Bilateral facilities are more common in the case of smaller revolver debt facilities, where a single lender can provide the entire amount.

On the other hand, the syndicated revolver loans involve several entities. The single borrower receives funds from several lenders who were arranged through the paid intermediaries (the agent bank, or the main bank).

Syndicated loans tend to be more complex, and most commonly used by the large companies who seek a larger maximum amount that a single lender cannot or is not willing to provide. Also, having a banking syndicate is a good way to anchor business relationships for other capital markets capabilities, such as ECM and DCM.

Consequently, syndicated loans tend to be more expensive due to both higher charge by lenders and the fees to the arrangers.

Committed vs Uncommitted Revolvers

The terms committed and uncommitted are used to describe the terms and conditions of capital funding in credit facilities.

A committed revolver is an agreement where the lender commits to provide the funds to the borrower given that the specific terms and requirements are met – it does not matter if you think the company is going bankrupt and will not be able to repay before they ask for money, if all criteria are satisfied you must lend. In addition to meeting the documentation and contract requirements, the borrower pays the lender a fee to compensate the lender for its commitment to lend, or a commitment fee.

The commitment fee compensates the lender for setting aside the funds to provide an access to the potential loan. A portion of those funds is idle as the borrower might not draw the revolver to its maximum, and hence the interest cannot be charged.

The commitment fee is usually set as either a flat fee or the percentage of the undisbursed loan amount and is paid as a one-time fee at the end of the transaction. That way, the committed revolver credit provides the borrower with a guaranteed source of funding for the duration of the agreement. The committed revolvers are usually provided for longer periods of time like 5 years.

In contrast to committed revolver line of credit, an uncommitted revolver is a line of credit where the financial institution does not guarantee to provide the credit when there is a request from the borrower. The lender usually agrees to provide a short-term funding for seasonal or temporary needs of under a year in many cases. Uncommitted facilities are cheaper for the borrower than committed facilities since there are fewer documentation requirements and the amount provided is relatively small in comparison to the committed revolver.

Secured vs Unsecured Revolvers

Just like any other credit facility, the revolver debt can be secured or unsecured. The secured revolver is the agreement where the borrower pledges an asset to serve as a collateral against the revolver maximum amount. The collateral can be seized or liquidated if the event of borrower’s default and provides the lender with the confidence that translates into lower the higher maximum amount and a lower interest rate in comparison to an unsecured revolver.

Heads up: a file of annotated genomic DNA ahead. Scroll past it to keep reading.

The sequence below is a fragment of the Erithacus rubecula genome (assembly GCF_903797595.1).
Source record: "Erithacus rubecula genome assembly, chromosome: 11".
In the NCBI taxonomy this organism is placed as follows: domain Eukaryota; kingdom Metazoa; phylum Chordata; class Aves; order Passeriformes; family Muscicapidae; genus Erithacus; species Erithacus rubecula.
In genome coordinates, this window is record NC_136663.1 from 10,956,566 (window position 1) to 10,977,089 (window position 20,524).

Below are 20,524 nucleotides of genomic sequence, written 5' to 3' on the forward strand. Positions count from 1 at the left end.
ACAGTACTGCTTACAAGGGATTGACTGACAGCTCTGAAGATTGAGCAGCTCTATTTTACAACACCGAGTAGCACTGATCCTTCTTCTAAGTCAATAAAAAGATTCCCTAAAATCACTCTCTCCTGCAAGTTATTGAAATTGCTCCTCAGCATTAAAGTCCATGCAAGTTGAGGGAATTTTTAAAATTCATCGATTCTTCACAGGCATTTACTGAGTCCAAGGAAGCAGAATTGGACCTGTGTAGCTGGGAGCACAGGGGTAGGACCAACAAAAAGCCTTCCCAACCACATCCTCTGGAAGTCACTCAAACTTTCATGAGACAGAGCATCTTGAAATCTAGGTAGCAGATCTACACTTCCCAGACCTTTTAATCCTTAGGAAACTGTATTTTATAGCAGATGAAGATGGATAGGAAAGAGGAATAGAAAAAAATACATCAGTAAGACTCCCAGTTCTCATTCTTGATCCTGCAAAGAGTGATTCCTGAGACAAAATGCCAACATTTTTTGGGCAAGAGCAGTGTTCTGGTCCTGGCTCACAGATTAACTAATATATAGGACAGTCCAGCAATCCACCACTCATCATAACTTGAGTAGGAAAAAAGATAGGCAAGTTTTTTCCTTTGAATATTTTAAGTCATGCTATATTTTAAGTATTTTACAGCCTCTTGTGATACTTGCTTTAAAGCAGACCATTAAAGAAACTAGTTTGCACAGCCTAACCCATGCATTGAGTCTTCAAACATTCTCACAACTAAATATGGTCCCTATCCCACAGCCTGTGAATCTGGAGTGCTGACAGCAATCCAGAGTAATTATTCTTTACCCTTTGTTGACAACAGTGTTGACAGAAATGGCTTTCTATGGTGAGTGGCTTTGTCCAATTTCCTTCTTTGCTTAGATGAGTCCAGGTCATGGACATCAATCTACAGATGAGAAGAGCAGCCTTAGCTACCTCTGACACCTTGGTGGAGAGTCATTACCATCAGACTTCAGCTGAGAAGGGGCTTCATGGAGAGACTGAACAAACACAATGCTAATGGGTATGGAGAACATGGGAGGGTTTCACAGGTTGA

The unsecured revolver, as the name implies, is not secured by the borrowers’ asset that acts as collateral, and assumes a larger risk for the lending institution. That affects both the amount advanced by the lender and the interest charged for the facility.

Commercial Paper Backstop Facility (CPBF)

CPBF is a special purpose revolver that enhances the liquidity of the commercial paper market by increasing the availability of the term paper funding and providing the assurance to both the issuers and investors.

At times when the commercial paper market experiences a liquidity strain, CPBF provides a last-resort support. Revolving credit loans are often used as a backstop for commercial papers in the event when the issuer defaults on his payment. The revolver serves as an insurance of secondary form of repayment for the commercial paper, improving the investors’ confidence and retaining the credit rating of the commercial paper.

Generally, if a corporate has access to commercial paper it is much cheaper and more convenient than bank debt. The revolver will accordingly generally be undrawn.

Warehouse Lending

A short-term revolver can also be used as a Warehousing Lending facility, a line of credit extended to the mortgage banker to fund the mortgage loans. In essence, the financial institution provides the mortgage banker with a line of credit to finance the mortgage that the borrower uses to buy a property.

The mortgage banker then sells the mortgage loan to the secondary market buyer and uses the proceeds to repay the line of credit advanced by the financial institution. That way, the banker provides funds to the borrower without using his own capital and only deals with application and approval of the loan. The Warehouse Lending can be classified as an asset-based lending as it secures the loan by the home-buyer.

Modeling Revolvers on Excel

Revolvers are very common in LBO models and corporate models. We have an article on this here.

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Alex
Alex
UBC’s 2018 BCom, Incoming Corporate Banking Analyst